Work-family conflict, wellbeing and strain: Sex differences and children at home.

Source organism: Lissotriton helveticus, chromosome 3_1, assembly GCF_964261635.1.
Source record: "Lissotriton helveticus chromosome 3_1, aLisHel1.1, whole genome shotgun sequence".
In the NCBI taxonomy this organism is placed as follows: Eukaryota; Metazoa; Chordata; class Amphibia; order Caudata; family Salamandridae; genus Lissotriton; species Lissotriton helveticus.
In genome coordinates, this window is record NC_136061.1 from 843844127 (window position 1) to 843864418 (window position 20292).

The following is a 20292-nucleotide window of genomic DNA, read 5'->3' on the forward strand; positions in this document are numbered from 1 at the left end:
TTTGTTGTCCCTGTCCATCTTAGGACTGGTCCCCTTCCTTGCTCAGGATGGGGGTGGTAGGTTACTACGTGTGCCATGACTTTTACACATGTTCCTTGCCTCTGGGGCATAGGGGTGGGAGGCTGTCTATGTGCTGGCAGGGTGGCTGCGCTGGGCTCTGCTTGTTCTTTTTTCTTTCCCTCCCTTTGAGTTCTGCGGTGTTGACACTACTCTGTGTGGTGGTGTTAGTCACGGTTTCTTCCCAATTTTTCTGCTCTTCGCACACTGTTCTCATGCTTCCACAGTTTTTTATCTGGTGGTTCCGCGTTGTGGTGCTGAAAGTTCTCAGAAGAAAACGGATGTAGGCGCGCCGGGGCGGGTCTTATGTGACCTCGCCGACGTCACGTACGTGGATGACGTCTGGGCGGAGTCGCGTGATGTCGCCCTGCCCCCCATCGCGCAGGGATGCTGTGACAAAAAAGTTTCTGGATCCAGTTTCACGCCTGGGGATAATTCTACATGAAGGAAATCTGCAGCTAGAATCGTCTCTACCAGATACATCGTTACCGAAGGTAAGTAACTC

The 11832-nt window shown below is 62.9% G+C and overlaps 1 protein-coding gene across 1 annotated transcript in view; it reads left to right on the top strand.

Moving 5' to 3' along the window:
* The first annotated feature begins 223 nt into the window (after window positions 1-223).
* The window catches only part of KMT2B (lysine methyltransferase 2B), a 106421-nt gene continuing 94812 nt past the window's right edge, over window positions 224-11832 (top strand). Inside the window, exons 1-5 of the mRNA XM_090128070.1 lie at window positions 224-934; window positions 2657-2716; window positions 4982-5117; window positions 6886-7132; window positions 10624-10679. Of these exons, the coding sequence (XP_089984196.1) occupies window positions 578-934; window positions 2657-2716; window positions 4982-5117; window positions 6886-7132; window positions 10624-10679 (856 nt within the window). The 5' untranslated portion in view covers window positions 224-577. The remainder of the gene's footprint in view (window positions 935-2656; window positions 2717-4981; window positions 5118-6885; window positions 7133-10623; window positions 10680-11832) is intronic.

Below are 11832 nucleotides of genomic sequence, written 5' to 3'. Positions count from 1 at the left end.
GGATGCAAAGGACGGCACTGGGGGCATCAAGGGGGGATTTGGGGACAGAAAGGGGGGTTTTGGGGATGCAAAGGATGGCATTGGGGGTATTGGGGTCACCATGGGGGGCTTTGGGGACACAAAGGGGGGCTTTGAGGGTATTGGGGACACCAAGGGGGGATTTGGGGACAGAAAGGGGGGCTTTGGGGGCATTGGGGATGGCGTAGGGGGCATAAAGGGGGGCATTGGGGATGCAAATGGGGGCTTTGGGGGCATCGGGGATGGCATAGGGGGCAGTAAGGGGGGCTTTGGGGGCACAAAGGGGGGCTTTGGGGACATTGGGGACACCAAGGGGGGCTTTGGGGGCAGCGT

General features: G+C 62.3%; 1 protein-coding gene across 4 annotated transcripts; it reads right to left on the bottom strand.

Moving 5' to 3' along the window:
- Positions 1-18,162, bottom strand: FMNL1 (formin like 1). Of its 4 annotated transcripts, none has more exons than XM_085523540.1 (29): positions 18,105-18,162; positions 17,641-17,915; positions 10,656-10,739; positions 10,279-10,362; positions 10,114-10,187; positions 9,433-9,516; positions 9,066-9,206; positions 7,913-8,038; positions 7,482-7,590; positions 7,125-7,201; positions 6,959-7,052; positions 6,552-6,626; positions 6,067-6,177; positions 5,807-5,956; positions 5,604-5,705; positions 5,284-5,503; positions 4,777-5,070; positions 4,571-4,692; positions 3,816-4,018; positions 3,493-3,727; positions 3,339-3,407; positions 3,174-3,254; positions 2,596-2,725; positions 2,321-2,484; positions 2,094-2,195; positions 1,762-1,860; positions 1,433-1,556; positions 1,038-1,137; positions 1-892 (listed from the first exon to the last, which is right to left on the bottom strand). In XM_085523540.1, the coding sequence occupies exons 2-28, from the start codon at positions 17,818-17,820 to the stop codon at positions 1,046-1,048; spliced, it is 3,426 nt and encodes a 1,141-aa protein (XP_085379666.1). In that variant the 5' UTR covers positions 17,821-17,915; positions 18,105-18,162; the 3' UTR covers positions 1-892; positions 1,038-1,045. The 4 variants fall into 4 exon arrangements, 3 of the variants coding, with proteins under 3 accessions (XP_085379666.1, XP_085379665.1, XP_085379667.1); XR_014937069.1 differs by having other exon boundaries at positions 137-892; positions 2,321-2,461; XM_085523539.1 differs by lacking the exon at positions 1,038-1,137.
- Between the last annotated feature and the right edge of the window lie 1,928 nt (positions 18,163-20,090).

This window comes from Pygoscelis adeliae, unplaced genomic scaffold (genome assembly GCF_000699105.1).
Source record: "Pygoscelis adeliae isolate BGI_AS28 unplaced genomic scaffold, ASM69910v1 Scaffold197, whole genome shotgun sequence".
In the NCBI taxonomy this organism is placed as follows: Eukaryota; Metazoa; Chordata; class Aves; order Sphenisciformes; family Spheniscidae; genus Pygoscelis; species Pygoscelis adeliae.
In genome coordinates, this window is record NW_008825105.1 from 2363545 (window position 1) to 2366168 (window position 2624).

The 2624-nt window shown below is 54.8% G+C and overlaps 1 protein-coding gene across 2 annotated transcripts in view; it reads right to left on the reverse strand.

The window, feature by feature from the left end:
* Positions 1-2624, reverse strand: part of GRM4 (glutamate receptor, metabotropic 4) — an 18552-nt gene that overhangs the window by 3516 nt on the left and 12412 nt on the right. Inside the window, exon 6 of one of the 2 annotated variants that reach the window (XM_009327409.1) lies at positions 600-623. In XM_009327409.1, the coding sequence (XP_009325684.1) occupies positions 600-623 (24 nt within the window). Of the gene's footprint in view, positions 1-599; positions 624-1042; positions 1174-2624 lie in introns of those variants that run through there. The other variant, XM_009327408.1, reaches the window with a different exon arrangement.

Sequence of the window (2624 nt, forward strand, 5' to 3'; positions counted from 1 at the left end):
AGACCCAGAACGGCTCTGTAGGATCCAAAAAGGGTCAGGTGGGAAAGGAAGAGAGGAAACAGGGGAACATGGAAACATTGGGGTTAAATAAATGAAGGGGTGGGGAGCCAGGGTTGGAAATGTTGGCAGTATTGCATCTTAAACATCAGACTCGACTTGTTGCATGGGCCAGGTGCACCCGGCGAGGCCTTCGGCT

The work and family interface elicits work-family conflict (WFC) leading to positive and negative outcomes. Sex is a central element in WFC, with a wealth of studies reporting either sex differences or similarities. The presence of children at home, however, is a rather understudied moderator. This study aimed to contrast whether two main components of WFC, work interference with family (WIF) and family interference with work (FIW) associated differentially with wellbeing and strain depending on sex or children. There were data from 762 Spanish individuals (455 females) in dual-earner families. A structural equation model with four latent variables (WIF, FIW, wellbeing and strain) was contrasted across two moderators, sex and children. Males and females endured a similar association between WIF and FIW with wellbeing and strain compared with workers with children. Childless workers experienced lower associations between FIW with wellbeing and strain compared with workers with children. Children at home rather than sex alone elicit stronger links of WFC with wellbeing and strain. Examining the presence of children at home, including children ages, should be conducted regularly in WFC research.